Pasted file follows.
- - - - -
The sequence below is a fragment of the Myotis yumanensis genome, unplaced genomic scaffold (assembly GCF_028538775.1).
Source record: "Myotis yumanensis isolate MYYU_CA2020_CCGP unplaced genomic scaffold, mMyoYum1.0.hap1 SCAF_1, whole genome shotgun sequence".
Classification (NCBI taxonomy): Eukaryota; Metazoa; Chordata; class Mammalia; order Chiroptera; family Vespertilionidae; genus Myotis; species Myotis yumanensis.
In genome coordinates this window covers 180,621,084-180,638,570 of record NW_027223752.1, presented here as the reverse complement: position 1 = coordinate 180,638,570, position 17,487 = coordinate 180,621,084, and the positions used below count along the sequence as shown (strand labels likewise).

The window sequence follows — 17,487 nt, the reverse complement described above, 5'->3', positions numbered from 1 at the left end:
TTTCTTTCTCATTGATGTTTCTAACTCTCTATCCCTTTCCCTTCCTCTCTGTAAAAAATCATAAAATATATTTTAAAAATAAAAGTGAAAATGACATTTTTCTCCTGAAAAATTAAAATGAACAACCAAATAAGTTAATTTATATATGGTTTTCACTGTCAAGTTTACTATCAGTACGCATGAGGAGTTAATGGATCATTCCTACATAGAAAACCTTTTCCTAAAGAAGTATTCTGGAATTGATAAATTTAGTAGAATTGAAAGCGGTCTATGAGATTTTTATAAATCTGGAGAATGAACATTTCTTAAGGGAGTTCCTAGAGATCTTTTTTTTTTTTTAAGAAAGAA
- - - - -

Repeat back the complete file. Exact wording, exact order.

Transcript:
The sequence below is a fragment of the Myotis yumanensis genome, unplaced genomic scaffold (assembly GCF_028538775.1).
Source record: "Myotis yumanensis isolate MYYU_CA2020_CCGP unplaced genomic scaffold, mMyoYum1.0.hap1 SCAF_1, whole genome shotgun sequence".
Classification (NCBI taxonomy): Eukaryota; Metazoa; Chordata; class Mammalia; order Chiroptera; family Vespertilionidae; genus Myotis; species Myotis yumanensis.
In genome coordinates this window covers 180,621,084-180,638,570 of record NW_027223752.1, presented here as the reverse complement: position 1 = coordinate 180,638,570, position 17,487 = coordinate 180,621,084, and the positions used below count along the sequence as shown (strand labels likewise).

The window sequence follows — 17,487 nt, the reverse complement described above, 5'->3', positions numbered from 1 at the left end:
TTTCTTTCTCATTGATGTTTCTAACTCTCTATCCCTTTCCCTTCCTCTCTGTAAAAAATCATAAAATATATTTTAAAAATAAAAGTGAAAATGACATTTTTCTCCTGAAAAATTAAAATGAACAACCAAATAAGTTAATTTATATATGGTTTTCACTGTCAAGTTTACTATCAGTACGCATGAGGAGTTAATGGATCATTCCTACATAGAAAACCTTTTCCTAAAGAAGTATTCTGGAATTGATAAATTTAGTAGAATTGAAAGCGGTCTATGAGATTTTTATAAATCTGGAGAATGAACATTTCTTAAGGGAGTTCCTAGAGATCTTTTTTTTTTTTTAAGAAAGAA